From Textiles to Conservation to Archives
When I tell people that my bachelor’s degree is in Textiles, I usually get a look of surprise (or sometimes befuddlement.) How did I get from art to archives? It is not as great a leap as one might think. I was not fulfilled by my work as an administrative assistant, although I enjoyed the academic environment, focus on continued learning for all members of the community, and I was inspired by the relationships I had with students, faculty, and staff. One semester, I began researching my genealogy and took many trips to the Tennessee State Library & Archives (TSLA). During one visit there, I remember looking around and thinking that this was the kind of place that I would like to work, and the kind of thing I would like to do.
Textiles and conservation of non-digital materials share a focus on the physical process and are both materials-oriented disciplines. Handwork and craft (or technical expertise) are important parts of each profession, as is knowledge of the history of the processes involved. A great deal of conservation as a field focuses on documents, which are made of a variety of types of fiber. Textiles are also made of fiber, so they need to be handled and are often created in the same way. Additionally, other areas of conservation, such as media, objects, art, and even textiles are open to conservators. So even at the level of materials, they are not so far removed after all. (At this time, I hadn’t even thought about the preservation of born-digital materials, which I was to become interested in later.)
I wanted to continue working with my hands in a process-oriented discipline that allowed me to do some good while preserving materials. When I was a teenager, for example, I learned about the many lost films from the silent and early sound era. Hearing how films had been destroyed or just neglected until they decomposed honestly broke my heart. Every time I read about a lost film, I felt that something important had disappeared and would never come back. This feeling was revived when thinking about a career in archives. That my work has some meaning outside of the present day is important to me, and this work fulfills that need.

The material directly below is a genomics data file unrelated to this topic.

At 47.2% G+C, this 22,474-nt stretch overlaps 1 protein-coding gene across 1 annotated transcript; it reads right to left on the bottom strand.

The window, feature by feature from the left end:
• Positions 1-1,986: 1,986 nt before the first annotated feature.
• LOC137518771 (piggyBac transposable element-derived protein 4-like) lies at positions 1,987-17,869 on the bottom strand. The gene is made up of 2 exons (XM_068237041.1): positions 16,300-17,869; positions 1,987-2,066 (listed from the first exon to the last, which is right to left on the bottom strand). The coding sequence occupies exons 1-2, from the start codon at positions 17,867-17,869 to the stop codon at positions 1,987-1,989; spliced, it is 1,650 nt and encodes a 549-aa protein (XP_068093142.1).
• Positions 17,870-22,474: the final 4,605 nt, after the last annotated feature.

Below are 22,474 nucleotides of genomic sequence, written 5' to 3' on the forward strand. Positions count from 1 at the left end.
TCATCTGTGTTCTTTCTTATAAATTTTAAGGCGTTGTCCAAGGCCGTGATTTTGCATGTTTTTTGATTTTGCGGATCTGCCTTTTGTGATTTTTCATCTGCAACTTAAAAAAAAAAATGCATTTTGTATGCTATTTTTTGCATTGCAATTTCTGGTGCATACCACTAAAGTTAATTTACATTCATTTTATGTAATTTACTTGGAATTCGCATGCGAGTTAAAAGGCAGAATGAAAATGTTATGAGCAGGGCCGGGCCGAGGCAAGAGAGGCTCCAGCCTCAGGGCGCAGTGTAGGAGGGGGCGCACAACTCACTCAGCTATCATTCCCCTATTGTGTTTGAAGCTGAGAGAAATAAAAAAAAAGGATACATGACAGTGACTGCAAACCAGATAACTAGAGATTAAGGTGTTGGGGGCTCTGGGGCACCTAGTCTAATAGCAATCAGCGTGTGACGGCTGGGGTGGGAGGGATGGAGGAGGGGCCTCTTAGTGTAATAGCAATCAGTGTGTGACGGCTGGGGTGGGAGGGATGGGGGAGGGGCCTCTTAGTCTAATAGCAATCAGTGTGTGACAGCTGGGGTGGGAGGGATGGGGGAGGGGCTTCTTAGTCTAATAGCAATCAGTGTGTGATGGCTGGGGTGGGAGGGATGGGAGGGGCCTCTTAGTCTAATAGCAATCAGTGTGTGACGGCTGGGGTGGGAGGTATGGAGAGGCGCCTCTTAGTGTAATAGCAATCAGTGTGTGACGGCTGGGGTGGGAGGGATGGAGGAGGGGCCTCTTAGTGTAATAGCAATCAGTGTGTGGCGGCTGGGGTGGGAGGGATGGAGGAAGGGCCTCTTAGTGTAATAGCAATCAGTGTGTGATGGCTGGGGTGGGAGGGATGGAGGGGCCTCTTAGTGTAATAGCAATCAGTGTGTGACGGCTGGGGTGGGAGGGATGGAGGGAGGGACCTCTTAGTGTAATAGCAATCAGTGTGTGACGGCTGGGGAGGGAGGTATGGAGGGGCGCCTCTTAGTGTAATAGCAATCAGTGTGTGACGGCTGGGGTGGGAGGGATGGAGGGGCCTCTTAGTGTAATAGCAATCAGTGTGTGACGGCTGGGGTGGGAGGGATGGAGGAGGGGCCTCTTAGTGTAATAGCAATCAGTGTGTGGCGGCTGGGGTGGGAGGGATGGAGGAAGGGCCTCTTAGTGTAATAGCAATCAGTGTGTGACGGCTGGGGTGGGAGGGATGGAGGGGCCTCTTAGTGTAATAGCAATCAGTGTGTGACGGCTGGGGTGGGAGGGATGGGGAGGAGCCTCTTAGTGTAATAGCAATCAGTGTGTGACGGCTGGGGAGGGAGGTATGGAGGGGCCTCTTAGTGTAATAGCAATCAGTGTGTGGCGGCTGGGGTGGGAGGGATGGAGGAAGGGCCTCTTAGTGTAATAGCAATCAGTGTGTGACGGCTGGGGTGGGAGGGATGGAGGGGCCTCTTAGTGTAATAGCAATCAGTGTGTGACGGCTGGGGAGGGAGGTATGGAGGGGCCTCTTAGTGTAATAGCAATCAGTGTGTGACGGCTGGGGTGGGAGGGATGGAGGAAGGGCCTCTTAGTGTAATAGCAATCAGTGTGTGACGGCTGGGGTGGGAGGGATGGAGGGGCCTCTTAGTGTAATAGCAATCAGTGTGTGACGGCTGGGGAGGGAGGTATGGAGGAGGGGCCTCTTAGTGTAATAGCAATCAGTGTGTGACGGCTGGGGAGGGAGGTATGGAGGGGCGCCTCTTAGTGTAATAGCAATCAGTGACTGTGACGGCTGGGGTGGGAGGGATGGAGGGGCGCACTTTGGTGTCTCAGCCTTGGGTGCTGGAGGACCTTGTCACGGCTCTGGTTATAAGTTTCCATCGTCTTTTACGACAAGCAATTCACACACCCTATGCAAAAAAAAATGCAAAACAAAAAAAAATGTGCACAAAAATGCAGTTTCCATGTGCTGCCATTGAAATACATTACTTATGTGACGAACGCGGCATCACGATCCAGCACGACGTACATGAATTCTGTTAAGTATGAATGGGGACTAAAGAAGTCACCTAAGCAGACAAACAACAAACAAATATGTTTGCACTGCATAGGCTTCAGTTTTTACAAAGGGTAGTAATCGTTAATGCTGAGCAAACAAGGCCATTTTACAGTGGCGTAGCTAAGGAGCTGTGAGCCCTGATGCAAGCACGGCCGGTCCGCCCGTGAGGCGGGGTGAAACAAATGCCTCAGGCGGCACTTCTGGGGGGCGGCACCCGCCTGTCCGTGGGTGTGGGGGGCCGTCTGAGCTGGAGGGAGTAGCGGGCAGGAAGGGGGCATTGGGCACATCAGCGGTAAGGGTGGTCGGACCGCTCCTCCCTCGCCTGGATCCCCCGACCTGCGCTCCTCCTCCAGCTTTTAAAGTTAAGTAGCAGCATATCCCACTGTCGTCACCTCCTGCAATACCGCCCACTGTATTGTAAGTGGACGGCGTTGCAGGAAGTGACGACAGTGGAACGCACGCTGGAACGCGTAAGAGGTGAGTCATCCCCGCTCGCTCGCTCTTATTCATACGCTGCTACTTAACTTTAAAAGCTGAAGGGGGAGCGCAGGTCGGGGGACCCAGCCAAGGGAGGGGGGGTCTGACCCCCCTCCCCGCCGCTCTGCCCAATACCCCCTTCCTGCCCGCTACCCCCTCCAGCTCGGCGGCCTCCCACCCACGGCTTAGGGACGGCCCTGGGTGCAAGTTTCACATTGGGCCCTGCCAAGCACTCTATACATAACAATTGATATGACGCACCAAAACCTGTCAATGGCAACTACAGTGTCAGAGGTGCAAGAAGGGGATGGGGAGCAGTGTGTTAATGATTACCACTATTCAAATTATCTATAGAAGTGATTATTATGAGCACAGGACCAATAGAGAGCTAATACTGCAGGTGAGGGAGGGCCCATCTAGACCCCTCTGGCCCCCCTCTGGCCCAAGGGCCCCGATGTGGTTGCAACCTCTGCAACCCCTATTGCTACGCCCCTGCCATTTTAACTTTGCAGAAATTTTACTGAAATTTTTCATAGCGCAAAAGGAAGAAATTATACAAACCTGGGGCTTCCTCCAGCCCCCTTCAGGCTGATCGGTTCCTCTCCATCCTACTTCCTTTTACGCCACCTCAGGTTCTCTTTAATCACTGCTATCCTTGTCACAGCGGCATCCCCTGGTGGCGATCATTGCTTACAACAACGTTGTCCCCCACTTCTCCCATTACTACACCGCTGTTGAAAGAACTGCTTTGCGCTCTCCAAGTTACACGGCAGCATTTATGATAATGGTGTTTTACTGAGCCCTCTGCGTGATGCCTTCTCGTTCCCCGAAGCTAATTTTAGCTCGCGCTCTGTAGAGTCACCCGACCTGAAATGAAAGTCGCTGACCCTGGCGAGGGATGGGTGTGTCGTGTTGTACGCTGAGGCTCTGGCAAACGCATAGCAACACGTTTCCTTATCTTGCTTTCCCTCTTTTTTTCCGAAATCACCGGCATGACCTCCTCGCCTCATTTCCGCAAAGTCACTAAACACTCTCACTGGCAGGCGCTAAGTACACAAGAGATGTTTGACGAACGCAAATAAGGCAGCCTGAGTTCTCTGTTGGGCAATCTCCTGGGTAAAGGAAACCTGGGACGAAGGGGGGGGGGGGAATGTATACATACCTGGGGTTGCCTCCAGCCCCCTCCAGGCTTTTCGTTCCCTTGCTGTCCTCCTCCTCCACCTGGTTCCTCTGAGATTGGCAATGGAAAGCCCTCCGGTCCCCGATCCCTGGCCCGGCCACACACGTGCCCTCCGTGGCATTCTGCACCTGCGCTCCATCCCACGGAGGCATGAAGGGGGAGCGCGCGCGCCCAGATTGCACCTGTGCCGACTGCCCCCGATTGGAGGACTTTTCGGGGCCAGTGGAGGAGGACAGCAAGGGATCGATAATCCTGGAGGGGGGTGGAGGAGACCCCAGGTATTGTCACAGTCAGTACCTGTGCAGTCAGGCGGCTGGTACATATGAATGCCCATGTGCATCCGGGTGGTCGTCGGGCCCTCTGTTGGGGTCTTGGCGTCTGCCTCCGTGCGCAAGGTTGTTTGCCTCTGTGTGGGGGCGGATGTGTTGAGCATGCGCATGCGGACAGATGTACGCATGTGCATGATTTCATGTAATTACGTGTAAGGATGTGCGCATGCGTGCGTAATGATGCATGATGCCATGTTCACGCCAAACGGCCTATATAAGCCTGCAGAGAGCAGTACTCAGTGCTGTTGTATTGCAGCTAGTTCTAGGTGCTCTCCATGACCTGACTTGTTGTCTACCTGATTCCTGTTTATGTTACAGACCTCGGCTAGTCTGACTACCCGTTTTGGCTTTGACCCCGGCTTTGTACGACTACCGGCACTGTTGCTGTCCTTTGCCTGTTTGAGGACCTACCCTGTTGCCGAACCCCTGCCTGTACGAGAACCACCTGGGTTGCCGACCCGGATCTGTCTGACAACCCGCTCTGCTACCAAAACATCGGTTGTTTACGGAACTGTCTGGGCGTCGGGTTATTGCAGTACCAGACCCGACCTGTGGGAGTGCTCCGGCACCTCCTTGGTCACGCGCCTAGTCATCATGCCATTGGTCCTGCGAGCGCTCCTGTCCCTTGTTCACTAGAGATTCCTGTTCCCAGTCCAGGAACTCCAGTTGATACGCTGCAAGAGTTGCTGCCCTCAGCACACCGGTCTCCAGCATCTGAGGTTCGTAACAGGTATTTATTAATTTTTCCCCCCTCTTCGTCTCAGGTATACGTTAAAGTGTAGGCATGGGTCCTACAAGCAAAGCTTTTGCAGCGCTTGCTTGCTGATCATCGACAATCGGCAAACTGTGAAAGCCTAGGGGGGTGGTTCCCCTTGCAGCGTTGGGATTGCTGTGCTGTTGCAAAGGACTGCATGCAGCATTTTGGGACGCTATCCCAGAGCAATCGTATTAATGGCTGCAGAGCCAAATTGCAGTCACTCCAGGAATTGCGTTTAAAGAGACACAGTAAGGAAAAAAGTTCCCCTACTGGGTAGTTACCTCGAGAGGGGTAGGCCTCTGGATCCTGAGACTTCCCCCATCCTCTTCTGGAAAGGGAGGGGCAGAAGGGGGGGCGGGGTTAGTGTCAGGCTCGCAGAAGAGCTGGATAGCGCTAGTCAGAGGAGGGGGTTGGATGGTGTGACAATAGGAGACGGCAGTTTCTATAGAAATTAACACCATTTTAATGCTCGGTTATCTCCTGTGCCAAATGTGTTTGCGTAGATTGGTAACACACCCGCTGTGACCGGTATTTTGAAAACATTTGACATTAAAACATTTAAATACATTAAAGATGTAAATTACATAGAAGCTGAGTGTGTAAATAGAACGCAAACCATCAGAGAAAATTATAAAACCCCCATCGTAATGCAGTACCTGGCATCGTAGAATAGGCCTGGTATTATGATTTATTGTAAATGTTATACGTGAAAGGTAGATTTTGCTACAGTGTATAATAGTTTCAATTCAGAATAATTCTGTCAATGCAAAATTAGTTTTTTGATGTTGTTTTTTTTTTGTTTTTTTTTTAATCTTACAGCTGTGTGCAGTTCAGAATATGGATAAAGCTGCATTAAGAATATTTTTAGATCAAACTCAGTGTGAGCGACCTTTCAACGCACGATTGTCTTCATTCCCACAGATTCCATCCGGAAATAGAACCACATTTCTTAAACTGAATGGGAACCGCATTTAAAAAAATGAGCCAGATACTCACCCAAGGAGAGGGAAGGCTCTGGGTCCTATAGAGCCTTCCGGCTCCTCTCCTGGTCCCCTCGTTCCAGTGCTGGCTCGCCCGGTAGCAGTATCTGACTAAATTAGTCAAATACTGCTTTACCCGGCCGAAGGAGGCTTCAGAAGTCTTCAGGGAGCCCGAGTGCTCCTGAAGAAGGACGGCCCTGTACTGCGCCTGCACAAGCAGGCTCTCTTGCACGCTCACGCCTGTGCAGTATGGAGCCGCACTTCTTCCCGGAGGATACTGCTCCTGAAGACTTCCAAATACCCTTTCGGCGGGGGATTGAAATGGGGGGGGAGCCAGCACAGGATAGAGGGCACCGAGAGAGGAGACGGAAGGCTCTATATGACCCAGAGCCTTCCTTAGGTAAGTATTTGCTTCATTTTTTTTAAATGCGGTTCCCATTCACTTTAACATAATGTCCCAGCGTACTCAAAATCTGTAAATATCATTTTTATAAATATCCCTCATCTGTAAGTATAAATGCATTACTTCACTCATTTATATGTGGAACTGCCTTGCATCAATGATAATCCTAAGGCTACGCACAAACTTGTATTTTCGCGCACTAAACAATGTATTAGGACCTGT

I further investigated the areas of archives, special collections, and family history library service by visiting various libraries and institutions in Nashville and by volunteering at TSLA in Public Services for a year before I started graduate school. While I did not serve in the Archives section during that time, I learned much about what a state library and archives did, and got to know who did what at that type of institution. That experience led me to want to enter this field, and getting a degree in information science seemed to be the right path.
This site is the culmination of my work at the University of Tennessee, in the School of Information Sciences. This ePortfolio is presented in compliance with the School’s exit requirements for the Master of Science in Information Science Degree. Please use the menu items above to browse through the E-Portfolio areas and requirements.
I, Jennifer Randles, state that all work submitted as part of this ePortfolio is mine alone (except where indicated), and has been prepared entirely by myself.